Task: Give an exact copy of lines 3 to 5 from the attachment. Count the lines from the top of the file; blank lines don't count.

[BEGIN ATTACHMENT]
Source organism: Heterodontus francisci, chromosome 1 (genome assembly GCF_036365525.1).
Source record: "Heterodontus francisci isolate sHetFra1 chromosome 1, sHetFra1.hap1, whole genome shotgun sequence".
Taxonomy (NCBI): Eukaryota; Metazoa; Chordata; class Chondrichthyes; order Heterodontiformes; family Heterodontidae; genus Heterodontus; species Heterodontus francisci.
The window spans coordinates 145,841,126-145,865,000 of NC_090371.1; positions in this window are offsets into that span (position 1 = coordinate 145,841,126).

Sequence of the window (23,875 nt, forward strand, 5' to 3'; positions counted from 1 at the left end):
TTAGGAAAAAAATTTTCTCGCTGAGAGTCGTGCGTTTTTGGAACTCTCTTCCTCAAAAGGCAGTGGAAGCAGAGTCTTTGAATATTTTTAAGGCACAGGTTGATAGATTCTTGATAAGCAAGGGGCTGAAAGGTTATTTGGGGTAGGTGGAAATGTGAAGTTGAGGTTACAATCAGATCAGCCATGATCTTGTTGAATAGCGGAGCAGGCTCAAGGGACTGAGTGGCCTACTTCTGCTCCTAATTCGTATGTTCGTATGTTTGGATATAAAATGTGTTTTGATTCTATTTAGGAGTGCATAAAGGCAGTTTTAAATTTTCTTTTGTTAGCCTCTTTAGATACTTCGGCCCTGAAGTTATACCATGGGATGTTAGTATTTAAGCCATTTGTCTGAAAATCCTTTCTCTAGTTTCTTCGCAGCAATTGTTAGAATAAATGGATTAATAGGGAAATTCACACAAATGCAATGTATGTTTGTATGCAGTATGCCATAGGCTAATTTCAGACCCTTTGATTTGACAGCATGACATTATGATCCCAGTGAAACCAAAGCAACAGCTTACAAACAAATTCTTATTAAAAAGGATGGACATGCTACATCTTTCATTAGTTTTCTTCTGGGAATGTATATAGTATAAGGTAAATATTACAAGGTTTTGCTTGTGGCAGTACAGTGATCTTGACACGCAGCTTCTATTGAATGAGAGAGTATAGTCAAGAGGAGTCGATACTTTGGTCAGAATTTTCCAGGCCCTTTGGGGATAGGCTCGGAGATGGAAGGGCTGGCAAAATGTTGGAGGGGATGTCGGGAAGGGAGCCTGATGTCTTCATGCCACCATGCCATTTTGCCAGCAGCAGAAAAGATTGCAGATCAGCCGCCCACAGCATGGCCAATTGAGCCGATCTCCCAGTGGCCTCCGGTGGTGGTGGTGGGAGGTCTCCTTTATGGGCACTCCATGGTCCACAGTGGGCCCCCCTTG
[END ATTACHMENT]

Taxonomy (NCBI): Eukaryota; Metazoa; Chordata; class Chondrichthyes; order Heterodontiformes; family Heterodontidae; genus Heterodontus; species Heterodontus francisci.
The window spans coordinates 145,841,126-145,865,000 of NC_090371.1; positions in this window are offsets into that span (position 1 = coordinate 145,841,126).

Sequence of the window (23,875 nt, forward strand, 5' to 3'; positions counted from 1 at the left end):